The United States put forth its contribution Tuesday to a global climate treaty, relying entirely on a set of emission cuts ordered by President Barack Obama that may not survive beyond the end of his presidency.
The District of Columbia’s top environmental official will be taking a spin in a new car that’s powered by air.
Chrysler is bowing to demands from U.S. safety regulators, and will add about 179,000 vehicles to a recall list for air bags that could explode with too much force.
Attorney Kenneth Feinberg, who was hired by GM to compensate victims, updated the totals Monday.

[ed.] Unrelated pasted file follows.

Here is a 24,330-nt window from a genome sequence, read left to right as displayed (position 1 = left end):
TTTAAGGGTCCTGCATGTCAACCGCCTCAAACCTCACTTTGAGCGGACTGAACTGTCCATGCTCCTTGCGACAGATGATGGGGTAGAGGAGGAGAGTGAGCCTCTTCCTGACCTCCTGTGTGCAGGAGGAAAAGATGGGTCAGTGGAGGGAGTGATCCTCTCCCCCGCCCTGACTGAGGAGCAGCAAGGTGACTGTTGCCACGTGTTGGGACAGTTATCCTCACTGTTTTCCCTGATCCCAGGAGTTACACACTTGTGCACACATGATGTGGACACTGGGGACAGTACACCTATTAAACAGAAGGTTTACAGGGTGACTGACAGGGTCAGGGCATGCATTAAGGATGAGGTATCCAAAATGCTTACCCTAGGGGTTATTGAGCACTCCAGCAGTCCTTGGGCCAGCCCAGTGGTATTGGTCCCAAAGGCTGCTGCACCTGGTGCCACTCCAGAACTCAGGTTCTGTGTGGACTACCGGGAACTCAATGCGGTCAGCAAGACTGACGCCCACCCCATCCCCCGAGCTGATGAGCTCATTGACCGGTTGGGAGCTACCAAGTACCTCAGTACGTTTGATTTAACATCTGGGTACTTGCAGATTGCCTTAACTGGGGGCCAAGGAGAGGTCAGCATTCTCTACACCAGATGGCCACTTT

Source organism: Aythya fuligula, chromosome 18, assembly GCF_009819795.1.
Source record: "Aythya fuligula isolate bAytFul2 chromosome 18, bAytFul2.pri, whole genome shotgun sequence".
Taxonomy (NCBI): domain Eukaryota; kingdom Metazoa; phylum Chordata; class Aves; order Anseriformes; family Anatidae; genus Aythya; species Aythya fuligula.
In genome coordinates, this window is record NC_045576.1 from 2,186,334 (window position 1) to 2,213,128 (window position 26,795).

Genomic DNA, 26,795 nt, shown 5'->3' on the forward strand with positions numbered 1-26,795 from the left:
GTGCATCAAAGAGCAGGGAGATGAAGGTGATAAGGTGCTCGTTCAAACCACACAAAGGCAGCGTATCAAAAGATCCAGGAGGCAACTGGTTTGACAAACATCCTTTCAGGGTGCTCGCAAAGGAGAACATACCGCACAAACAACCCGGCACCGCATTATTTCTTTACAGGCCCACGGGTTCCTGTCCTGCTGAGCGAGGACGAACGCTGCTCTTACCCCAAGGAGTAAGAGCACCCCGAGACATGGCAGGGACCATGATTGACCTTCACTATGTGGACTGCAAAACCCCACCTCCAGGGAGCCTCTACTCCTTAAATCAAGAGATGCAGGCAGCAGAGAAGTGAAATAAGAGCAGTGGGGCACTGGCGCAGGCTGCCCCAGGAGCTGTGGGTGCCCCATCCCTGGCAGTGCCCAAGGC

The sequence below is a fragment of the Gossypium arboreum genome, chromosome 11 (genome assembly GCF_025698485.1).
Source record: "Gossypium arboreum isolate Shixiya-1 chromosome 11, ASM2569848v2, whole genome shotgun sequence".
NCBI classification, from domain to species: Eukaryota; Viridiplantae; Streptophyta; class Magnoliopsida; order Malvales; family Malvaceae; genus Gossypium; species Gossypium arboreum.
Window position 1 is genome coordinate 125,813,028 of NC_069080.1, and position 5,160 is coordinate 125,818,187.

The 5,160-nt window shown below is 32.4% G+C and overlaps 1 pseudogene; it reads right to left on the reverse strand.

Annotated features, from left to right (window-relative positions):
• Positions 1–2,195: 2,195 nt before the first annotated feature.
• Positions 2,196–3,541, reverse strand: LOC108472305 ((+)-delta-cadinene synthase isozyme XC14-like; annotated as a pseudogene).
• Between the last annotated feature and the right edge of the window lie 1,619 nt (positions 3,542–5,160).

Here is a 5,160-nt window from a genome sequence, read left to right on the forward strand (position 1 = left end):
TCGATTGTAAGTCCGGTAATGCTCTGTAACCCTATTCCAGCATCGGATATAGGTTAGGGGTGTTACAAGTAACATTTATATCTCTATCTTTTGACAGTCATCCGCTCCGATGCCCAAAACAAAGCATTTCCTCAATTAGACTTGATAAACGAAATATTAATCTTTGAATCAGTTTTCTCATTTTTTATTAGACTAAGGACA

The new mid size pickup was cited for what Motor Trend called a “right-sized” package.
The Japanese company has refused to comply with a U.S. government demand for an expanded recall of its air bags that can explode and shoot out shrapnel.
Chrysler sales rise 20 percent. GM sales up 6 percent. Ford sales drop 2 percent.
At least 36 people have died and 44 have been seriously injured in crashes involving General Motors cars with defective ignition switches.
U.S. safety regulators have closed an investigation into steering problems in more than 500,000 Ford full-size cars without seeking a recall.
Ford said Friday that its new aluminum-bodied F-150 pickup will get up to 26 mpg on the highway, making it the most fuel efficient gas-powered full-size pickup.